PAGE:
Youth in Nome become Jr. Park Rangers after Jr. Ranger Program with the Bering Land Bridge National Preserve

The Bering Land Bridge National Preserve held its first Junior Ranger Program in Nome on Friday, July 7th. The program is geared towards children ages 6-12 although there is no age restriction in becoming a Junior Ranger. A signed permission slip was required to attend.

Attendees spent over an hour learning about survival in Arctic and Subarctic regions. Children learned about the region through team building games, crossword puzzles and learning about emergency equipment. The program was led by Nome grown Park Ranger Kat Scott of the Bering Land Bridge National Preserve.

The Bering Land Bridge National Preserve is made up of 27.5 million acres across the Seward Peninsula. The Preserve as stated on their website, “preserves to aim and protect a landscape that contains an invaluable record of flora and fauna, the history of human mitigation between Asia and North America and supports an ongoing tradition of subsistence culture.” 

While sharing stories of her family’s subsistence, Scott says that the smallest ecosystem changes can affect subsistence activity. 

I think the main reason is keeping the ecosystem intact, keeping the harmony between all of the animals and all the plants. Just a shift in like one degree of the weather can change, the waterways, the fish with how early spring gets or how late it gets.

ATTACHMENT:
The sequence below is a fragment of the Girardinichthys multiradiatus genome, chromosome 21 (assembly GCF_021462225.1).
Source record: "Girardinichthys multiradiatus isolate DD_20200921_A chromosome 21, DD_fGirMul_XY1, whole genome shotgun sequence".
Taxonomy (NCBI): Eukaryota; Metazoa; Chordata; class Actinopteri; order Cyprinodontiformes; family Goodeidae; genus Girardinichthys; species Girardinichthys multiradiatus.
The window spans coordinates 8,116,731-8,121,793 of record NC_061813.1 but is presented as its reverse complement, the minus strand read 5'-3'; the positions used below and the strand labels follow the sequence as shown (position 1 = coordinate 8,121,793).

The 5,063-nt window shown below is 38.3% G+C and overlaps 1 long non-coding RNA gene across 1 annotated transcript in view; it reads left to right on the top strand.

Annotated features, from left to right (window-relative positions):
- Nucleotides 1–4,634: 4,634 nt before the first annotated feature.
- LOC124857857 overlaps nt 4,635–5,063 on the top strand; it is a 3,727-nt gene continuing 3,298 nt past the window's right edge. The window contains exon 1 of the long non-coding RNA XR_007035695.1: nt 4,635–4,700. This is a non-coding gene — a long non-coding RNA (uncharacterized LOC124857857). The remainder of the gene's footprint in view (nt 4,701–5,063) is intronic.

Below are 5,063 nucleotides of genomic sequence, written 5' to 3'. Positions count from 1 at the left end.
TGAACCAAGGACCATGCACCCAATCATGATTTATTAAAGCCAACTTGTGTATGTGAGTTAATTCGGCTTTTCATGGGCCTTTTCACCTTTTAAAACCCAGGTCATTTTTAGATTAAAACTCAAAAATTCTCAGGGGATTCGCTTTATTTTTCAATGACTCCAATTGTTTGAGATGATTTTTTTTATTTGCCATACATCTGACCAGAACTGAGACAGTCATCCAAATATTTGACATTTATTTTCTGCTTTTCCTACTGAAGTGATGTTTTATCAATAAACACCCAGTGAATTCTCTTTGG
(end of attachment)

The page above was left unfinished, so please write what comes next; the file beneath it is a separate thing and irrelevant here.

Programs like the Jr. Ranger Program teaches children how to be safe when encountering wildlife and what to do if there’s an emergency. Scott adds this piece of advice to anyone who visits a national park:

If you pack it in, pack it out. I think that’s a golden rule and always like, also making sure it’s better where you left it. So that includes taking what you bring in and also picking up any other trash that is left around.

The rangers completed their respective activities, earning the official title of Jr. Ranger. Children were awarded with high-fives and stickers to celebrate their achievement.

Image at top: Two boys determine what is important to pack in an emergency kit